Authorities near the Thai capital Bangkok have arrested and defrocked an activist Buddhist monk from Cambodia despite his refugee status, a fellow refugee said Wednesday, expressing fears he will be deported to his authoritarian homeland.
Ven. Bor Bet, a vocal critic of Prime Minister Hun Sen’s authoritarian government, had taken refuge in Thailand in November 2020 to avoid arrest for his participation in protests in Phnom Penh demanding the release of a popular labor union leader arrested in a sweeping crackdown on the opposition and civil society.
“I am concerned that this case is more politically motivated than related to any criminal offense,” said Oeu Narith, an activist from Cambodia’s banned opposition party, also living as a refugee in Thailand.
“Ven. Bor Bet is a social activist who escaped political persecution in Cambodia and received refugee status. While taking refuge in Thailand, prior to his arrest, he had been very active in political activities,” he told RFA’s Khmer Service.
“I am really concerned of his personal safety as he faces deportation like previous CNRP members,” he told RFA, referring to the Cambodia National Rescue Party, which Hun Sen had banned in 2017.
Bor Bet’s apprehension Wednesday in Samut Prakan province. south of Bangkok, follows Thailand’s arrest and quick deportation to Cambodia of four other CNRP-affiliated activists in a crackdown that drew condemnation from rights groups and a statement of concern from the United Nations High Commissioner for Refugees (UNHCR).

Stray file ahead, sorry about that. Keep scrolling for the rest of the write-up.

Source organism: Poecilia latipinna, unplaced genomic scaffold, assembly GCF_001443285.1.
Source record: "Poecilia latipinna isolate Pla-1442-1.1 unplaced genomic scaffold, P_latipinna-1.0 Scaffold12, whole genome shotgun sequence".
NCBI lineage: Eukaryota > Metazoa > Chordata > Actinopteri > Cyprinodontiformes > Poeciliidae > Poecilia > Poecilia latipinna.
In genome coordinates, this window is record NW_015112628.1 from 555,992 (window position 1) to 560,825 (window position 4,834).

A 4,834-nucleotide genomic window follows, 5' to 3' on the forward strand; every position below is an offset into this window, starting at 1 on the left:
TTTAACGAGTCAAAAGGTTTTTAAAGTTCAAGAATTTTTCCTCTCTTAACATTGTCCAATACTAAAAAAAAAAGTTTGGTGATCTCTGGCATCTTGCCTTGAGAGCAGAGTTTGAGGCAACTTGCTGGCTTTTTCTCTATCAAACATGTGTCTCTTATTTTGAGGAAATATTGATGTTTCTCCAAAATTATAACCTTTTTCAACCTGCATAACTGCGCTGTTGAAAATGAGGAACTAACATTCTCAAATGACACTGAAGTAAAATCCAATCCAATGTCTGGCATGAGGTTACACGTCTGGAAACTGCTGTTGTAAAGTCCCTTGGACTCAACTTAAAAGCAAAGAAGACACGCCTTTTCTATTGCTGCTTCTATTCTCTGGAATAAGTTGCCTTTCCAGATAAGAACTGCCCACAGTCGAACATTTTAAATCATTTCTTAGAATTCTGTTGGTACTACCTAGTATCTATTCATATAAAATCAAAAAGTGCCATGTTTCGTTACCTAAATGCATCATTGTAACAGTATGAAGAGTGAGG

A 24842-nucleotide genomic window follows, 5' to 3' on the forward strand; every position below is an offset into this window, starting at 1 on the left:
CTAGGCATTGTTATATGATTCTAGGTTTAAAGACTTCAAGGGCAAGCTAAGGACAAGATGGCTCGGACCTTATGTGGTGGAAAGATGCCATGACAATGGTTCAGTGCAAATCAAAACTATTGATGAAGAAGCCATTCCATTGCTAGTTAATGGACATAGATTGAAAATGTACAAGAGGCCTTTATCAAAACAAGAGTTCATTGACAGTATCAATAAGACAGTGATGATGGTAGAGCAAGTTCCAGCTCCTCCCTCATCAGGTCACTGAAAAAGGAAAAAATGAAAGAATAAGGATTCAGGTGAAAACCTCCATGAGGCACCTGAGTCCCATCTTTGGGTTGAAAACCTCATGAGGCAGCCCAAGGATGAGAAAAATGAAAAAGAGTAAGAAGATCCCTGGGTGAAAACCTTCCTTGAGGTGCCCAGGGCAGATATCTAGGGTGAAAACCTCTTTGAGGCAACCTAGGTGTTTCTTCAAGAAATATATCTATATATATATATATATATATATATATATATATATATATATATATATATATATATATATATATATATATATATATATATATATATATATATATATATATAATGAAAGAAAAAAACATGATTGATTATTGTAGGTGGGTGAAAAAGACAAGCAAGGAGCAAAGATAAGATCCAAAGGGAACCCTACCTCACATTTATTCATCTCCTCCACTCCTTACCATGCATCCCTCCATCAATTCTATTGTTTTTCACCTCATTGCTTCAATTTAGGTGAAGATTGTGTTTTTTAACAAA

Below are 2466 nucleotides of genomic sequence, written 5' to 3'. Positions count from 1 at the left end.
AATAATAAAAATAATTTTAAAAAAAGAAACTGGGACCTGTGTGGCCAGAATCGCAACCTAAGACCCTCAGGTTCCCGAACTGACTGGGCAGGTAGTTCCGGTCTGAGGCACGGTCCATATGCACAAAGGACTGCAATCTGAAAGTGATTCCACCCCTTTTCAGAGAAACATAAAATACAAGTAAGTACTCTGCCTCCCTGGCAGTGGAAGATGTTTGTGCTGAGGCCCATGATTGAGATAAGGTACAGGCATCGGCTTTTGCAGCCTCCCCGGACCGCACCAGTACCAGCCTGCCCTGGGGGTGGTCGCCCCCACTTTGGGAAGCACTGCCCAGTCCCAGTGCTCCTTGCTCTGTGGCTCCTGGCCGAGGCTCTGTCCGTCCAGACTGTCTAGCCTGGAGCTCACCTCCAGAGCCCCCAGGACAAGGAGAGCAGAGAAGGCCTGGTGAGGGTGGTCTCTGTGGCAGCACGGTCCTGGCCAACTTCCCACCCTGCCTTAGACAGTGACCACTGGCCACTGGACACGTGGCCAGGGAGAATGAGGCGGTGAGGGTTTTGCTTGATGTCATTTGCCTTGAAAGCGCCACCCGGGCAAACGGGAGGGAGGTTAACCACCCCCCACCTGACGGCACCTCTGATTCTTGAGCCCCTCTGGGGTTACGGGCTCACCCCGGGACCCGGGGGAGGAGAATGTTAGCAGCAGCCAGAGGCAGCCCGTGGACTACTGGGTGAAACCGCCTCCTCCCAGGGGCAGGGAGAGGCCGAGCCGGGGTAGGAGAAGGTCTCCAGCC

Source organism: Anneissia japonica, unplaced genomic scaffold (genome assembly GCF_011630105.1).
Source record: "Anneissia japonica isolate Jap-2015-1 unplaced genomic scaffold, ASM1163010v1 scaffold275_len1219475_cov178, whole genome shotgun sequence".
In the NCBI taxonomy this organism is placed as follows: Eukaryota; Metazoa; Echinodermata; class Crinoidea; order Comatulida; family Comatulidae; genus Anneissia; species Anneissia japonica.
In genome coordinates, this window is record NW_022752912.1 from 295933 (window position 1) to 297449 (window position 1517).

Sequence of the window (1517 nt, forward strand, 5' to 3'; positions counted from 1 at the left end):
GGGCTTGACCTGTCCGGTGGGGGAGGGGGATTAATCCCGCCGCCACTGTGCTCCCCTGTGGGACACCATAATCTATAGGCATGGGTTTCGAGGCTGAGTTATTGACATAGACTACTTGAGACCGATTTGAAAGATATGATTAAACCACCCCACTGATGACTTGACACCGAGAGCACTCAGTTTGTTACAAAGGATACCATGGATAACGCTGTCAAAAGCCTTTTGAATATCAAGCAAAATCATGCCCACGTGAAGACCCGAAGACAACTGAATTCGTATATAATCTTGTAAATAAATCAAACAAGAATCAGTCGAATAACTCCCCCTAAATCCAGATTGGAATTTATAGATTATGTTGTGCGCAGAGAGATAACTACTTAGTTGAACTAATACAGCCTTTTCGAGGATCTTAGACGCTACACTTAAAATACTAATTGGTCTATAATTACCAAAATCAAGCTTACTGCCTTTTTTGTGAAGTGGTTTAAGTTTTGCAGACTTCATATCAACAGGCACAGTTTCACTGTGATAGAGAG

RFA reported on Tuesday that Mich Heang, a member of the banned CNRP who was arrested in Thailand on Nov. 20 and delivered the next to Cambodian authorities, who sent to the Interior Ministry’s National Police Commissariat General for further interrogation on charges of conspiracy for posting social media messages critical of Hun Sen.
Mich Heang’s arrest and swift deportation from Thailand followed those earlier in November of Cambodian activists Voeun Veasna, Voeung Samnang and Lahn Thavry.
“We will continue to monitor this case along with national and international organizations, and see what actions are needed to respond to this growing trend of cooperation between Cambodian and Thai authorities in deporting Cambodian refugees,” Soeung Senkarona, spokesperson for the Cambodian rights group ADHOC, told RFA.
“We urge the UNHCR to reconsider whether it should take necessary steps against Thailand that has repeatedly violated refugee rights. Such a practice poses a grave risk for Cambodian activists who are taking refuge in Thailand. Otherwise, Thailand will no longer be considered a safe place for refugees,” the spokesperson added.
The Cambodian National Police Commissariat General could not be reached on Wednesday for comment on Cambodian government’s role in this case.
The UNHCR was not immediately available to comment on the monk’s status or arrest, but in a statement last week, the agency voiced concern over Thailand’s treatment of other exiled Cambodians in recent weeks.
“We are extremely alarmed by this trend of forcibly returning refugees to Cambodia, where they face a serious risk of persecution,” said Gillian Triggs, UNHCR’s assistant high commissioner for protection.
A Thai government spokesman last week defended the deportations, calling them consistent with Thailand’s foreign policy.
Cambodia’s Supreme Court dissolved the CNRP in November 2017, two months after arresting its president Kem Sokha over an alleged plot to overthrow the government. Scores of supporters of the group have since been incarcerated in a wider crackdown by Hun Sen on the political opposition, independent media, and civil society.
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